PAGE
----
HC: What is the film industry like in Spain and is there a large horror/fantasy movie following there?

PU: In Spain it is hard to make films. You have to work for years (In my case 7 years) to get the money to make a film. Also the theatres are full of foreign movies with a stronger industry behind them and it's very hard to challenge and if your film is a fantasy movie this is even more difficult. But there is a lot of public who love our genre. But I can't complain because my film has reached to UK! So I'm happy.

HC: So what are you working on at the moment?

PU: I'm working on a couple of films of the same genre that are based in the Basque Mythology and folklore. I want to share the fantastic stories of my country to whole the World. But for that the public have to like my first movie... I cross my fingers!

HC: Paul Urkijo thank you very much.

Interview with Richard Elliot, Managing Director of 88 Films
Posted on Saturday 17th March 2018

Recently I've been lucky enough to review some rather tasty Blu-rays from 88 Films. This company has been behind amazing releases of titles such as A Cat in the Brain, Anthropophagous and Don't Go in the Woods...Alone. So I decided to chat to managing director Richard Elliot about 88 Films and how they survive in a cut-throat market.

HC: How did 88 Films start?

RE: 88 Films started after James and I met working for another label and it was the usual "we think we can do it better than the boss" scenario. So we slowly developed an idea of what we wanted to do after work down the pub and after lots of head scratching and pork scratchings and some setbacks BE Movies was born... which quickly became 88 Films...

Interview with Adam MacDonald, writer and director of Pyewacket.
Posted on Wednesday 28th February 2018

There have been a number of occult and demonic movies over the last few years but none have come close to the tension and terror of Adam MacDonald's Pyewacket. The superb piece of cinema is showing at Horror Channel FrightFest Glasgow this week so I had a quick chat with Adam about this superior shocker.

HC: Have you always been a horror fan?

AM: It really started when I was about 7 years old when my older brother showed me Evil Dead. I couldn't believe what I was watching, it truly rocked me. The card scene in the film did not leave my mind for days. That film is stained on my brain. I was terrified. But then I had a realisation that I loved that feeling. It was primal. Then I watched The Shinin...

Interview with Kelly Greene, writer and director of Attack of the Bat Monsters
Posted on Tuesday 27th February 2018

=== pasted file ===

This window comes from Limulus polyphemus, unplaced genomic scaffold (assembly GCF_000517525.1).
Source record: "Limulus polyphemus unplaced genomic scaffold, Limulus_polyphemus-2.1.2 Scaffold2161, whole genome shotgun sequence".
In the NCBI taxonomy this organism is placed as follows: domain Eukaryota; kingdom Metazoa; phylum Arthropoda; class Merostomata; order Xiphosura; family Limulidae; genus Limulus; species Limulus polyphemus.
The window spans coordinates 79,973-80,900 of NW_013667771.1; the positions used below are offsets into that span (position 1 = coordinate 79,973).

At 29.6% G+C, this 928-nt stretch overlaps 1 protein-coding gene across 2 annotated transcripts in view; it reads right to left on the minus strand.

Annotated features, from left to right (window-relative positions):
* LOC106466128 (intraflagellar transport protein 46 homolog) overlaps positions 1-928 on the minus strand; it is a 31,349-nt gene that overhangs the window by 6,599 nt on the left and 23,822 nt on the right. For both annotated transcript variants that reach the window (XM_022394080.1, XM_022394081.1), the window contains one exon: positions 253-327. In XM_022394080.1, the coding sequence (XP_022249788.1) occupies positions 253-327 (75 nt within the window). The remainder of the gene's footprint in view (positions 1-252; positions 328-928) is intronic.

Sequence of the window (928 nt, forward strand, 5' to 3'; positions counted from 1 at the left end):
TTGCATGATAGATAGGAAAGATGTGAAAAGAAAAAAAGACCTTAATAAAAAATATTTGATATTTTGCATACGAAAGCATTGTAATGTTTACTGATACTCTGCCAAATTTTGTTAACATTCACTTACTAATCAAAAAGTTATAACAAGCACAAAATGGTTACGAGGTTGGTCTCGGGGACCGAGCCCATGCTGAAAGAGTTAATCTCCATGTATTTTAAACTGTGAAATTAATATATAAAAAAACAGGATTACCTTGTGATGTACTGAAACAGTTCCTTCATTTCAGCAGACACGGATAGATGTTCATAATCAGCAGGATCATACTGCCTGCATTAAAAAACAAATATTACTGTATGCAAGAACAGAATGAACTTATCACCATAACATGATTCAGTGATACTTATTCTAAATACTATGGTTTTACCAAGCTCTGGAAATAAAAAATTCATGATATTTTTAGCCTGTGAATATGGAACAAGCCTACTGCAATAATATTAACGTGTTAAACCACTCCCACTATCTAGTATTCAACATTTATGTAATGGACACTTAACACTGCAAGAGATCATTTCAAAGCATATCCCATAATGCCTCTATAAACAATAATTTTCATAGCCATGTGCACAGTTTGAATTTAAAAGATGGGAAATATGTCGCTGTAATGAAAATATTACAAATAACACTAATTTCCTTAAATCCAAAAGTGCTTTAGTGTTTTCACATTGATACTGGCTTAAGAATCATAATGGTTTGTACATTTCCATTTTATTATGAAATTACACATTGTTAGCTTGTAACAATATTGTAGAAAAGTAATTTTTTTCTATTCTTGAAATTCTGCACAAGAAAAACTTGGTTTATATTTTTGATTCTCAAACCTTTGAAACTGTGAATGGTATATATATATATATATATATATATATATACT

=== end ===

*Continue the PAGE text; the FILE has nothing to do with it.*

Making movies can be a tough business but to have to wait almost two decades to release your work takes true dedication. At Horror Channel FrightFest Glasgow this weekend Kelly Greene's Attack of the Bat Monsters is finally unleashed. Here he tells us the story behind this celebration of 1950s creature features.

HC: You were inspired to write Attack of the Bat Monsters when you were researching 50s movies, did it take long to write?

KG: It took quite a while because I was working 50 to 60 hours a week at a video production facility while raising a 2-year old and 8-year old, along with my wife, who was also working. I would write at night between 9 and 11pm, and maybe a little more ...

Interview with Patrick Magee, writer and director of Primal Rage
Posted on Monday 26th February 2018

There's been a spate of "bigfoot-style, beast in the woods" types of movies recently but none have come anywhere near Primal Rage. This superior creature feature from Patrick Magee will be having its European Premiere at Horror Channel FrightFest Glasgow this Friday so I decided to have a chat with this very talented and creative person.

HC: Did you know from a young age you wanted to work in the film industry?

PM: Since a very young age I was always into, even obsessed, with movies. Specifically horror movies, monster movies really. As a hobby, I got really into special make-up effects and drawing. It got to the point where I was so obsessed with it, I decided when I was a teen that I ha...

Interview with Gabriela Amaral, writer and director of Friendly Beast
Posted on Sunday 25th February 2018

As we get ready for the trip to Scotland for this year's Horror Channel FrightFest Glasgow I've been lucky enough to chat to Gabriela Amaral about her powerful movie Friendly Beast which is getting its UK Premiere at the event.

HC: Was there a certain piece of work or person that inspired you to work in the industry?

GA: Yes, there was. I am a huge fan of Alfred Hitchcock and I decided to study cinema because of him. In the beginning, I didn't know what would I do with movies. Would I be an academic? A film critic? A director? I just knew I had to live doing something that had to do with movies. I graduated in Communication Studies in Brazil where I studied horror movies and literature (specific...

Interview with Ruth Platt, director of The Lesson
Posted on Wednesday 6th December 2017

On the eve of Horror Channel's network premiere screening of The Lesson, director Ruth Platt talks about the decision to quit RADA, why her film isn't 'torture porn' and what the future holds.

The Lesson received its World Premiere at FrightFest. How did you react when it was chosen? And what was the experience like?